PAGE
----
Rethinking the Knife

Kristin Luce, December 2014

Historians’ perceptions of the Pilgrims and life in Plymouth Colony evolve as discoveries are made — previously unpublished probate inventories shed light on what the colonists wore or owned, freshly unearthed archaeological finds provide insight into the buildings that housed those colonists, or the items they used to conduct the business of daily living.

Our recent trip to Plimoth Plantation allowed us to peek through a re-created window into Alice Martin Bishop’s world, and gave us a sharper focus on the tool that is at the heart of her crime – the knife.


What we previously assumed to be a crude and rare item turns out to have been a common household possession. All men would have had their own knife, and most goodwives would have owned one as well — or possibly shared one if more than one adult female lived in the household.

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Absolving Neighboring Natives

Erin Taylor, December 2014

I feel like a real Cotton Mather (a Puritan joke of pitiable proportions) to suggest this so close to Thanksgiving, but today, as I read the story of Hannah Duston, I wondered why we never considered another possible killer.

Goodwife Hannah Duston lived in the western, frontier town of Haverhill, Massachusetts, at the very end of the seventeenth century. Her home was overtaken by natives on a retaliatory warpath. The men took Hannah, her attending midwife (for Hannah had just delivered six days prior), and then “brained…against a nearby apple tree” her infant daughter who was…wait for it….named Martha (Davis, 45).  Hannah eventually escaped – a gruesome tale that can he read here.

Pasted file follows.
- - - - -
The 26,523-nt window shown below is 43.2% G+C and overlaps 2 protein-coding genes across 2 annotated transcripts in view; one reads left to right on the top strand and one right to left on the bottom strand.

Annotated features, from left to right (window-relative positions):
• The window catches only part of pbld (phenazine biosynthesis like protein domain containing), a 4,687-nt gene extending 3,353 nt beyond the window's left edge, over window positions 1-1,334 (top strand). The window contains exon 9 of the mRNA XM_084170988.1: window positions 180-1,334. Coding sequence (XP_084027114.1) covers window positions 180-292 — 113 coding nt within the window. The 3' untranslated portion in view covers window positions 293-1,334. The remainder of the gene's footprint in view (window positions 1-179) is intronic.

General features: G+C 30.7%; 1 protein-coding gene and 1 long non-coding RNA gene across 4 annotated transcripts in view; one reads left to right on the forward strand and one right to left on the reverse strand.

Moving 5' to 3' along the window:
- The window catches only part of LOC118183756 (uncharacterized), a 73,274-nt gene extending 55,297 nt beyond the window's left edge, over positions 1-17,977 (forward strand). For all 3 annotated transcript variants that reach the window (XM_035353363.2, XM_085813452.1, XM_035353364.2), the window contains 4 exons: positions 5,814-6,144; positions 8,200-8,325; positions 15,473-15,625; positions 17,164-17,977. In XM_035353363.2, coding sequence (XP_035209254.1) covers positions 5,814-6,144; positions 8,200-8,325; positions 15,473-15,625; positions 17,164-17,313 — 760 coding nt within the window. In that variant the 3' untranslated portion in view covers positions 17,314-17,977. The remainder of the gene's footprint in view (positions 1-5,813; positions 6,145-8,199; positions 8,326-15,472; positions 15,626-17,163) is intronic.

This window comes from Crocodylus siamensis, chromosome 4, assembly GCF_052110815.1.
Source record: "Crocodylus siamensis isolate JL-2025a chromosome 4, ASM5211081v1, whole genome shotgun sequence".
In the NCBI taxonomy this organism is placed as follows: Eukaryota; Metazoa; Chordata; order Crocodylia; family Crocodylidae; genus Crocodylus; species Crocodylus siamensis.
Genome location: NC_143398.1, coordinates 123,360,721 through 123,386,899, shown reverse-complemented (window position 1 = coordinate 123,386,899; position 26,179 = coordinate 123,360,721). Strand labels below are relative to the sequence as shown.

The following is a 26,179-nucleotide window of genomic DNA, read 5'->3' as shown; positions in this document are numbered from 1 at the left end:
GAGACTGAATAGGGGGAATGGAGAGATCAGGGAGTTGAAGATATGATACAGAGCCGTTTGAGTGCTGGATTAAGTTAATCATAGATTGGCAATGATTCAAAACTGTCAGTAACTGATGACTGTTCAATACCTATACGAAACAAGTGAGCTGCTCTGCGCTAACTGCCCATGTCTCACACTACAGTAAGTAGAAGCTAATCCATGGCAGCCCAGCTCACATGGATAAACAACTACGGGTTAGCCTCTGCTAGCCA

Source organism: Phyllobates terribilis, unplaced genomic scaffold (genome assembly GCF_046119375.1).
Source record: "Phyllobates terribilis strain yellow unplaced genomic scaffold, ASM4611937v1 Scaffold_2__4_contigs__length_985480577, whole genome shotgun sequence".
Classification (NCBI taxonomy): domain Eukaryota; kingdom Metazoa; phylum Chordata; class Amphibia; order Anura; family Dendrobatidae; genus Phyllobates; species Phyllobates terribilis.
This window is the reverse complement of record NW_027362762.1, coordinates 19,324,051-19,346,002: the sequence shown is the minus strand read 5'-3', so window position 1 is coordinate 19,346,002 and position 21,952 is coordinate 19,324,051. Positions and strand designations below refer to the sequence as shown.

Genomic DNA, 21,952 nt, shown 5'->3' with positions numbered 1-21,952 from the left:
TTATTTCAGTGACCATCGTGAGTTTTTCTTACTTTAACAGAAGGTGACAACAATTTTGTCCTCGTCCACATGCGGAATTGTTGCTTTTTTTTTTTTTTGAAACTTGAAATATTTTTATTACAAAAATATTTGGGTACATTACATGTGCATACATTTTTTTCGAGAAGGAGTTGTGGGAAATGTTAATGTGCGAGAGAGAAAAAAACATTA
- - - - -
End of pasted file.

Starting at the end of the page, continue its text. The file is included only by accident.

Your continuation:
Obviously, Martha was a common name. As were Indian raids and hostage taking.  Many hostage colonists were incorporated into native communities, often as servants. Others were ransomed off, back to their English communities or enemies such as the French. Alden Vaughan and Daniel Richter summed that more than 1600 regional colonists were kidnapped between 1675 and 1763. Bloody interactions with native peoples were certainly a more common colonial experience and expectation than any turkey-centered feasting. Indeed, Alice’s adulthood would have been marked by outright wars, raids, and murdering on both sides.

However, there is absolutely zero indication that an Indian came into the Bishop home and slaughtered Martha. Undoubtedly, the jurors and Governor Bradford would have made such a possibility public knowledge. For this scenario to be feasible, we have to imagine the Bishops not living in a town setting like Barnstable or Plymouth where houses sat very close together. As Plymouth Colony expanded and new lands were settled, this is, admittedly, a possibility. But it still doesn’t make a great deal of sense. Why would Alice confess to the crime rather than point the finger? What about the knife? Did the murdering native arrive empty handed and pick up the kitchen knife? Or was he (or, she?) in possession of English tableware and chose that over a tomahawk to kill Martha? Not likely. Why Martha and not Alice, Abigail, and Damaris as well? Why leave the weapon behind?

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